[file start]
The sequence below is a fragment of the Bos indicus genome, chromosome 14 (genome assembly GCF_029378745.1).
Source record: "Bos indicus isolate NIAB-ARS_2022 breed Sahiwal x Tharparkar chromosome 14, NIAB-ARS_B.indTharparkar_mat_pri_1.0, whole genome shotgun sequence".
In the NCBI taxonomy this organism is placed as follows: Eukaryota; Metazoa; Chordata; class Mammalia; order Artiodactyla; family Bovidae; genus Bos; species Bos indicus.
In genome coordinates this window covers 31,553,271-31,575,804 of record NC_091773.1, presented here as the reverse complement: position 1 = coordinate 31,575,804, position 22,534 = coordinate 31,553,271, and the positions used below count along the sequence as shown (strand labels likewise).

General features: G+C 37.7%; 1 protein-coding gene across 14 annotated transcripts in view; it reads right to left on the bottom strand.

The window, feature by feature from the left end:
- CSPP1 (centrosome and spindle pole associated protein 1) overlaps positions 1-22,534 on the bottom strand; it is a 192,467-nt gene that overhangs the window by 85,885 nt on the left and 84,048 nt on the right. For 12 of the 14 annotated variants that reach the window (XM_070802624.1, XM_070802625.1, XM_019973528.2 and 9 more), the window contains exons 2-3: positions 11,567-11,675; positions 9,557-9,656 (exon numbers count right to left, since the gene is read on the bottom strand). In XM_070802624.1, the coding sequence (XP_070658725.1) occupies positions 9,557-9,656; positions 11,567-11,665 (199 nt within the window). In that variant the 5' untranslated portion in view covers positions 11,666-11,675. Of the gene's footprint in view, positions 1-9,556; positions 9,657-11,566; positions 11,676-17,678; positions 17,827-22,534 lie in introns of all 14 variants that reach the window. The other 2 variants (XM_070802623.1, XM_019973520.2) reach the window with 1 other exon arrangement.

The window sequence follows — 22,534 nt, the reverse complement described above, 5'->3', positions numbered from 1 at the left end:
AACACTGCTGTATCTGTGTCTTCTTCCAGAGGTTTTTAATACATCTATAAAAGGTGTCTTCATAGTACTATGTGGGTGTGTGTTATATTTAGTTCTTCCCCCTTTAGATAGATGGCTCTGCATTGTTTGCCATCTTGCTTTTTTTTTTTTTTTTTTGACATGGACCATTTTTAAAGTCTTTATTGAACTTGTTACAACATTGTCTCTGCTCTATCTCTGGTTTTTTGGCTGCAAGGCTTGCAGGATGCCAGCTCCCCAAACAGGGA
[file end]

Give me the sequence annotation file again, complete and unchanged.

The sequence below is a fragment of the Bos indicus genome, chromosome 14 (genome assembly GCF_029378745.1).
Source record: "Bos indicus isolate NIAB-ARS_2022 breed Sahiwal x Tharparkar chromosome 14, NIAB-ARS_B.indTharparkar_mat_pri_1.0, whole genome shotgun sequence".
In the NCBI taxonomy this organism is placed as follows: Eukaryota; Metazoa; Chordata; class Mammalia; order Artiodactyla; family Bovidae; genus Bos; species Bos indicus.
In genome coordinates this window covers 31,553,271-31,575,804 of record NC_091773.1, presented here as the reverse complement: position 1 = coordinate 31,575,804, position 22,534 = coordinate 31,553,271, and the positions used below count along the sequence as shown (strand labels likewise).

General features: G+C 37.7%; 1 protein-coding gene across 14 annotated transcripts in view; it reads right to left on the bottom strand.

The window, feature by feature from the left end:
- CSPP1 (centrosome and spindle pole associated protein 1) overlaps positions 1-22,534 on the bottom strand; it is a 192,467-nt gene that overhangs the window by 85,885 nt on the left and 84,048 nt on the right. For 12 of the 14 annotated variants that reach the window (XM_070802624.1, XM_070802625.1, XM_019973528.2 and 9 more), the window contains exons 2-3: positions 11,567-11,675; positions 9,557-9,656 (exon numbers count right to left, since the gene is read on the bottom strand). In XM_070802624.1, the coding sequence (XP_070658725.1) occupies positions 9,557-9,656; positions 11,567-11,665 (199 nt within the window). In that variant the 5' untranslated portion in view covers positions 11,666-11,675. Of the gene's footprint in view, positions 1-9,556; positions 9,657-11,566; positions 11,676-17,678; positions 17,827-22,534 lie in introns of all 14 variants that reach the window. The other 2 variants (XM_070802623.1, XM_019973520.2) reach the window with 1 other exon arrangement.

The window sequence follows — 22,534 nt, the reverse complement described above, 5'->3', positions numbered from 1 at the left end:
AACACTGCTGTATCTGTGTCTTCTTCCAGAGGTTTTTAATACATCTATAAAAGGTGTCTTCATAGTACTATGTGGGTGTGTGTTATATTTAGTTCTTCCCCCTTTAGATAGATGGCTCTGCATTGTTTGCCATCTTGCTTTTTTTTTTTTTTTTTTGACATGGACCATTTTTAAAGTCTTTATTGAACTTGTTACAACATTGTCTCTGCTCTATCTCTGGTTTTTTGGCTGCAAGGCTTGCAGGATGCCAGCTCCCCAAACAGGGA